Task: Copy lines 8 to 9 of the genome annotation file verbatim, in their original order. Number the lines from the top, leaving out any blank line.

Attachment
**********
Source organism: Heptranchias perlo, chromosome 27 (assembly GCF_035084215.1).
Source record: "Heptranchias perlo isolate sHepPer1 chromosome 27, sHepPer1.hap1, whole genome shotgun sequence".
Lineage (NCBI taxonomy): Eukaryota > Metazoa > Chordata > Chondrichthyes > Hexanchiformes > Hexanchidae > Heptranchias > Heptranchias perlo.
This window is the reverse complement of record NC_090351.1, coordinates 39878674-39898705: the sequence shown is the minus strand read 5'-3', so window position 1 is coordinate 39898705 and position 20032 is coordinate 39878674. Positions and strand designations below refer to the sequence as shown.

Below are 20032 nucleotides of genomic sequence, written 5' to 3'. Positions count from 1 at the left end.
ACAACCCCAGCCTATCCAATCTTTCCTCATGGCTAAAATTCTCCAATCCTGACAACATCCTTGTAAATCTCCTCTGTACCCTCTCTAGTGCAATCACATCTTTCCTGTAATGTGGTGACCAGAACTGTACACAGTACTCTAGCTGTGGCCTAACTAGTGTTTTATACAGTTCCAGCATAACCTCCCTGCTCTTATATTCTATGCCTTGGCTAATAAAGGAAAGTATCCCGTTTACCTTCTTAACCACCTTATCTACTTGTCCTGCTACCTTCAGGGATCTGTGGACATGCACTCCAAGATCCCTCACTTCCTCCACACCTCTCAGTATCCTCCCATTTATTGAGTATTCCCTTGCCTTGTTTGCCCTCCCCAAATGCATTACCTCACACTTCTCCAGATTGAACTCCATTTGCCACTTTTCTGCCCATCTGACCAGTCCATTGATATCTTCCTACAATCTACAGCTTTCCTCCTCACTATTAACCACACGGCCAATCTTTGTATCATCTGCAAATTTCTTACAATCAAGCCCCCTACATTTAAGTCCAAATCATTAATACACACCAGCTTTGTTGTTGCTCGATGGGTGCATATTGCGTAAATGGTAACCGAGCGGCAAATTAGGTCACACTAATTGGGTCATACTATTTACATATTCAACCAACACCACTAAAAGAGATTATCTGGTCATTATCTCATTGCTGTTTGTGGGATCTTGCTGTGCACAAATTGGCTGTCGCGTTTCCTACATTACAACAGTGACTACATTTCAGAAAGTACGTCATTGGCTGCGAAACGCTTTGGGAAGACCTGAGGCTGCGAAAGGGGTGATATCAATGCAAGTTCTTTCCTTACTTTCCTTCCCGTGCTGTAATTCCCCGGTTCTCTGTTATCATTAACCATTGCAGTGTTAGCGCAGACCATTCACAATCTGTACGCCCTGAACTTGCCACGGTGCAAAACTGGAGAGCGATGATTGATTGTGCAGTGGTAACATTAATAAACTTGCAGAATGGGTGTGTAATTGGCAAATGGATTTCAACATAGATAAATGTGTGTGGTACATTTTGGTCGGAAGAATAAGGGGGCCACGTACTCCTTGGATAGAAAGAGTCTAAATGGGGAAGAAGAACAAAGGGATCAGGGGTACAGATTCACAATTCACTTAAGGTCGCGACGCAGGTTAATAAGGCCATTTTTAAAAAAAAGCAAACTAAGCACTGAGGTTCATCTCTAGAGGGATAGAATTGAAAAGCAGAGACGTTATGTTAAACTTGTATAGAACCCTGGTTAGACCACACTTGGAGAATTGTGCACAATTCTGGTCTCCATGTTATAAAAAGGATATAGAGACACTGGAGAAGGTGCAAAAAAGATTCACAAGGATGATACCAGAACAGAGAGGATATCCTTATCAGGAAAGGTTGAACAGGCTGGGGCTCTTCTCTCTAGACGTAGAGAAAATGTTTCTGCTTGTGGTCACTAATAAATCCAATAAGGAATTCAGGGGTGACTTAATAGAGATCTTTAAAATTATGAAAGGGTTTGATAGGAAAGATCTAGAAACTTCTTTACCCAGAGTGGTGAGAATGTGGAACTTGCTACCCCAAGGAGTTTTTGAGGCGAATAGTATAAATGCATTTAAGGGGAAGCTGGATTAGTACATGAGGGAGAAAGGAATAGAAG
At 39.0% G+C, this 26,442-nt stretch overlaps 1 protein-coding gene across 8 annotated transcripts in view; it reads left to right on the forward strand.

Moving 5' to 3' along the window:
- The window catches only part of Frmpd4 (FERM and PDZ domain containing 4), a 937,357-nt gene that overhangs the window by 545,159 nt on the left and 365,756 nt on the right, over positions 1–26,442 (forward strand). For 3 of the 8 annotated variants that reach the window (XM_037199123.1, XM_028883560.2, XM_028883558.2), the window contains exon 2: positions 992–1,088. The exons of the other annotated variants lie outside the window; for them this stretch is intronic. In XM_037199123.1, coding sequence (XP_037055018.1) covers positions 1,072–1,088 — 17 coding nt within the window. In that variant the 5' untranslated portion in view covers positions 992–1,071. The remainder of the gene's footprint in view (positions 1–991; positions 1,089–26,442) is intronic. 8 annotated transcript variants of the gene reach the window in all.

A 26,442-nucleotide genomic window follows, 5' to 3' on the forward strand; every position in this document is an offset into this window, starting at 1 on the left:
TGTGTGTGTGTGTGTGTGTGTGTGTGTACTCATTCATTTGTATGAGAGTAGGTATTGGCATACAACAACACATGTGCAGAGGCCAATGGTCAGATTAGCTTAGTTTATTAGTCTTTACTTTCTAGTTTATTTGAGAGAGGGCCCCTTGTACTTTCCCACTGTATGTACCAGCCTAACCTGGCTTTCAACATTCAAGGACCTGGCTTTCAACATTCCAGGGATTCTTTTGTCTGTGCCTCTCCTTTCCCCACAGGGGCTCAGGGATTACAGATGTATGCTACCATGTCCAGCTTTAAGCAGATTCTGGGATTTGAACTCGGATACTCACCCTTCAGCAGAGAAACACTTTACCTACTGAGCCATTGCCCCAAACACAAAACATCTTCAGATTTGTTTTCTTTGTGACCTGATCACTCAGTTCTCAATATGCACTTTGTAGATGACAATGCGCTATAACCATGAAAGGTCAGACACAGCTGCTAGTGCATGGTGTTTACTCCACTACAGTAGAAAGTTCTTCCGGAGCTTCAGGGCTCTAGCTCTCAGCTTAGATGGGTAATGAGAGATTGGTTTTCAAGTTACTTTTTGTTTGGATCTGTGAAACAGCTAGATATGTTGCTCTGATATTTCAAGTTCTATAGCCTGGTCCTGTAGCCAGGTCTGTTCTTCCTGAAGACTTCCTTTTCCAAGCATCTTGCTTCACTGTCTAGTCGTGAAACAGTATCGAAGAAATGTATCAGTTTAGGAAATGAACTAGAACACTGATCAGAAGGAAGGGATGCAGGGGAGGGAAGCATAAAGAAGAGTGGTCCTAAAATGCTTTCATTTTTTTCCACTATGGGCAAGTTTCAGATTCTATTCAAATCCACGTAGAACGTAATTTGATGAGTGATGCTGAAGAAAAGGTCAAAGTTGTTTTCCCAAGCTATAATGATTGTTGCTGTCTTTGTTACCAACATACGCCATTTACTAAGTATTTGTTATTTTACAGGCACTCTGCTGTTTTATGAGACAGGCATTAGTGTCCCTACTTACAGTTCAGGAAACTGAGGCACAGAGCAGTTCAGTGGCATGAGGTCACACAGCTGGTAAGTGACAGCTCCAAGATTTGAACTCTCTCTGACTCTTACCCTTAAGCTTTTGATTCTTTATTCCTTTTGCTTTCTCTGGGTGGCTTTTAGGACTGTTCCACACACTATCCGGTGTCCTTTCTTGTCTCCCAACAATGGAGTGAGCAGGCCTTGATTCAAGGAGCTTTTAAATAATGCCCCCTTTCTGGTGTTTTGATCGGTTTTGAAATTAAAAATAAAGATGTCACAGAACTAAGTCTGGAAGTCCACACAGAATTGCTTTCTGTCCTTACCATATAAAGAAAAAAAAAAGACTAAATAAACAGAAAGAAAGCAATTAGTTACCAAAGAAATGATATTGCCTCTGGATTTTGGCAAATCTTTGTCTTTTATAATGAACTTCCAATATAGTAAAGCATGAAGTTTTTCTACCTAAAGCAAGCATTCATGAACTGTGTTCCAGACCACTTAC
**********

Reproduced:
Moving 5' to 3' along the window:
- The window catches only part of Frmpd4 (FERM and PDZ domain containing 4), a 937,357-nt gene that overhangs the window by 545,159 nt on the left and 365,756 nt on the right, over positions 1–26,442 (forward strand). For 3 of the 8 annotated variants that reach the window (XM_037199123.1, XM_028883560.2, XM_028883558.2), the window contains exon 2: positions 992–1,088. The exons of the other annotated variants lie outside the window; for them this stretch is intronic. In XM_037199123.1, coding sequence (XP_037055018.1) covers positions 1,072–1,088 — 17 coding nt within the window. In that variant the 5' untranslated portion in view covers positions 992–1,071. The remainder of the gene's footprint in view (positions 1–991; positions 1,089–26,442) is intronic. 8 annotated transcript variants of the gene reach the window in all.